From A Verdade
Journal of the workers in the service of the struggle for socialism
August 2005

Tony Blairís Police Kill Brazilian

On July 22, in the London subway, a Brazilian youth, Jean Charles de Menezes, 27 years old, was killed by British police. This was an action of unlimited violence. Jean was killed by police in civilian clothes with eight shots at point-blank range, seven of them in the head.

He was not being sought by the police, had not committed any crime, and was living legally in England. According to witnesses, he was not carrying anything and was confused with a "suicide bomber" only because he was wearing a heavy jacket. The Mayor of London, Ken Livingstone, justified the murder by saying that "when we are faced with someone who could explode a bomb, the policy of shoot to kill is fully justified."

Like Jean Charles, thousands of other Brazilians are forced to leave the country fleeing violence and unemployment, deceived by the dream of a better life abroad. The truth is that in England as well as the United States or any imperialist country, Latin Americans, Africans, Arabs and Asians are treated with prejudice and discrimination. They are always employed in the worst jobs, and with practically no labor or social rights.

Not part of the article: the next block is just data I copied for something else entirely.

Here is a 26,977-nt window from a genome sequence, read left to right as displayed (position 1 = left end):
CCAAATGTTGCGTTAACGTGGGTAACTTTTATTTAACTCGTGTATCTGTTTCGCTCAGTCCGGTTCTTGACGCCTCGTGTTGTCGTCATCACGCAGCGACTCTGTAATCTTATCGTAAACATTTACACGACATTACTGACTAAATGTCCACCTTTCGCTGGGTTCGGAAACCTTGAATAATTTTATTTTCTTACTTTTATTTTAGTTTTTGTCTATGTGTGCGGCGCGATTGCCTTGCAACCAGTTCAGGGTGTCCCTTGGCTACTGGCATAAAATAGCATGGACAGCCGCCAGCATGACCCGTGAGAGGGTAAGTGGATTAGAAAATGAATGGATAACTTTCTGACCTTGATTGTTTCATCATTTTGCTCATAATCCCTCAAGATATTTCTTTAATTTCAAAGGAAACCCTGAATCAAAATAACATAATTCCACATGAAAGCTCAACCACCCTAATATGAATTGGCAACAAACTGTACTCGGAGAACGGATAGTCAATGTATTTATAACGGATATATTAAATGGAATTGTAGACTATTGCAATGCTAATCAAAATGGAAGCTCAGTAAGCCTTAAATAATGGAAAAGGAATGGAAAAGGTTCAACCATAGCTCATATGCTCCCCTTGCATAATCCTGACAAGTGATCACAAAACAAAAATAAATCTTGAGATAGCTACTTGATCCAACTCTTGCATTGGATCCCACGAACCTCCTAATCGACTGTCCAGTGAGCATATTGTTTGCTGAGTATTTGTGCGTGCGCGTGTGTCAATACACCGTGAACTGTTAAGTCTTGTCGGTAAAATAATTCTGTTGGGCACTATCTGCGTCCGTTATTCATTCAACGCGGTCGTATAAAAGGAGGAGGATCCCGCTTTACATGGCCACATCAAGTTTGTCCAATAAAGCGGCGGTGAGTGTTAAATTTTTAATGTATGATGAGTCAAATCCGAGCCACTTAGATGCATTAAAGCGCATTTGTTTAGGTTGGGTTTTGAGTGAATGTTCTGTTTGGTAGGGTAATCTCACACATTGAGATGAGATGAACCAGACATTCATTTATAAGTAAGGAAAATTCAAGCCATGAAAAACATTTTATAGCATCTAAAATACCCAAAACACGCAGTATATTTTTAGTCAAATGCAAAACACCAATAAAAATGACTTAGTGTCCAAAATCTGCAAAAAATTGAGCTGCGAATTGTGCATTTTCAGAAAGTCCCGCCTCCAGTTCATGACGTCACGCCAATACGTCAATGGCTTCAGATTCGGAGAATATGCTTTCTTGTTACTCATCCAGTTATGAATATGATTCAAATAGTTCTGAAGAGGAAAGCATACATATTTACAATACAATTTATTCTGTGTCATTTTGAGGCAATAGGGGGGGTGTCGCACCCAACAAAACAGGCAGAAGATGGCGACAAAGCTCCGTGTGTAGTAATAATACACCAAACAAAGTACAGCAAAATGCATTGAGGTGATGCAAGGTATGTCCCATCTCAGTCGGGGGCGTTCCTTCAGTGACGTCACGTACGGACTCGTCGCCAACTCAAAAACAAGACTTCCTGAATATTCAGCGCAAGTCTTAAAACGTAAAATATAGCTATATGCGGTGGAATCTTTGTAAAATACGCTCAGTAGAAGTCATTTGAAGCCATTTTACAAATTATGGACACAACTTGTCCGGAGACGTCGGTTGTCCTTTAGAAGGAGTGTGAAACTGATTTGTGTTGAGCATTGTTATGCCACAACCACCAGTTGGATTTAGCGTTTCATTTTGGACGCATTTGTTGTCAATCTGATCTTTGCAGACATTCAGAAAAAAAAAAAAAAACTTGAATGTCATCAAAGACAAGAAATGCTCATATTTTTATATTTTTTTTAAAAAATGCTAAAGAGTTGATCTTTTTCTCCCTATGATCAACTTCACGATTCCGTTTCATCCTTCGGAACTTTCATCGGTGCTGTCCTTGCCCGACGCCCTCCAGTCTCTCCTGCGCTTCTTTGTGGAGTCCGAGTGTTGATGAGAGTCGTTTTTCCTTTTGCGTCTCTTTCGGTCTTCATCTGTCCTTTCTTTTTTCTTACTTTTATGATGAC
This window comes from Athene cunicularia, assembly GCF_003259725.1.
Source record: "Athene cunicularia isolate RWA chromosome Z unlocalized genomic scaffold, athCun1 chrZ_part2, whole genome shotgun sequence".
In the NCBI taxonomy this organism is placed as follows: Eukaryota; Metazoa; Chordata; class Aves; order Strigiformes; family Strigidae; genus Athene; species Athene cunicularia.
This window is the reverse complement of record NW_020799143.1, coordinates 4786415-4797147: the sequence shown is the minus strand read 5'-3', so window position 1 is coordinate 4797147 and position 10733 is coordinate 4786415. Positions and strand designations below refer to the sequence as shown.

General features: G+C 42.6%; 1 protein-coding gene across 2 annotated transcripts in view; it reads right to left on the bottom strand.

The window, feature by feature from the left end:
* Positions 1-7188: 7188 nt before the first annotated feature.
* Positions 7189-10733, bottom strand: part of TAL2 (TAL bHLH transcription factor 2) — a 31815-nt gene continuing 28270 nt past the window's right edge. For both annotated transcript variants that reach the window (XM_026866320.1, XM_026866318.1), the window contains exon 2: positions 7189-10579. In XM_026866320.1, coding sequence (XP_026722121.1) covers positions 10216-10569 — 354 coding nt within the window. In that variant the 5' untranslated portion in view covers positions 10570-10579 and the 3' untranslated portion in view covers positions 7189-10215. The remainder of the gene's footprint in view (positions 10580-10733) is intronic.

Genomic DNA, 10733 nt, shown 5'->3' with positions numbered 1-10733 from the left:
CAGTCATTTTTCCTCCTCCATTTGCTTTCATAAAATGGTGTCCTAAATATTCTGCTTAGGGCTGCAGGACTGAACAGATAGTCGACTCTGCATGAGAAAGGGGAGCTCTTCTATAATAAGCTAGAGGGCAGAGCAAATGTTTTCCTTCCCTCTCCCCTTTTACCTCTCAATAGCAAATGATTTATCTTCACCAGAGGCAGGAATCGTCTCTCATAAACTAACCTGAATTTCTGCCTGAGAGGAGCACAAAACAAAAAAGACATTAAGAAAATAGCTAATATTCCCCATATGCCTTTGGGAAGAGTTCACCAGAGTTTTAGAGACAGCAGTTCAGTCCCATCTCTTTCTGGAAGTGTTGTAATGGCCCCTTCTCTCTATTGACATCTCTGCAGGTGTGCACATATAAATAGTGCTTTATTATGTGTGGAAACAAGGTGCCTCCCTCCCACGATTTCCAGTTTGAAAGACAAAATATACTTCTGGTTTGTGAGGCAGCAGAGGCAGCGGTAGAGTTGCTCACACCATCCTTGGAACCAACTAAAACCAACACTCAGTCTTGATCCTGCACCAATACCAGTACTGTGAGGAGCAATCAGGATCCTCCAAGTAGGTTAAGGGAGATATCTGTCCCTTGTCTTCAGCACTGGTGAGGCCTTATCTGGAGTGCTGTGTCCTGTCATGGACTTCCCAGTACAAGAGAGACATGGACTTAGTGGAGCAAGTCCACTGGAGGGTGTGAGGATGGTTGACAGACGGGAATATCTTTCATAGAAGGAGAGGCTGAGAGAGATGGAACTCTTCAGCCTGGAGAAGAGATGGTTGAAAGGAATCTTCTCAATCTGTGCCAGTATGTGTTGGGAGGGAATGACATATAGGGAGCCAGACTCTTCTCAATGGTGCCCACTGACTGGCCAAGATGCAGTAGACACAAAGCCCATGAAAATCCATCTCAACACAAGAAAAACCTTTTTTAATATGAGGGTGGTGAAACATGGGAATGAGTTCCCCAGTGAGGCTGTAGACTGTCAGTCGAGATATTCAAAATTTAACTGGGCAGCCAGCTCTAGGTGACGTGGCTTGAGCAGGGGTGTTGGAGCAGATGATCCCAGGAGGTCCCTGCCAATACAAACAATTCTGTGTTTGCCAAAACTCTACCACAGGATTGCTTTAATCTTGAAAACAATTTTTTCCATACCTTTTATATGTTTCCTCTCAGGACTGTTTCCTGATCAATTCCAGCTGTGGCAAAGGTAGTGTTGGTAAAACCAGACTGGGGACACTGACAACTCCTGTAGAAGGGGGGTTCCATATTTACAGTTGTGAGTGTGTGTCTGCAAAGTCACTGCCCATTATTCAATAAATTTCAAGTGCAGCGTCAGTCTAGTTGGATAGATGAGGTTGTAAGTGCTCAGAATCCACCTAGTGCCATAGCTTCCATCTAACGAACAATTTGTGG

The British government, in an official note, said that it will continue the struggle against terrorism and will maintain its tactic of "shoot to kill." But, what moral right does the English government have to speak against terrorism? What can one call what England, together with the USA, is doing in Iraq and Afghanistan? How can one characterize a government that summarily murders a young worker, without any investigation?

The real terrorism is that which affects millions of people in the whole world with unemployment, hunger and violence. And this terrorism is sponsored by the governments of the imperialist countries in order to maintain the profits of the big monopolies and to appropriate the sources of raw materials of the poor countries. The arrogance and violence with which the murder of Jean Charles was treated by the English government only shows the inhumanity of this system.

Humberto Lima

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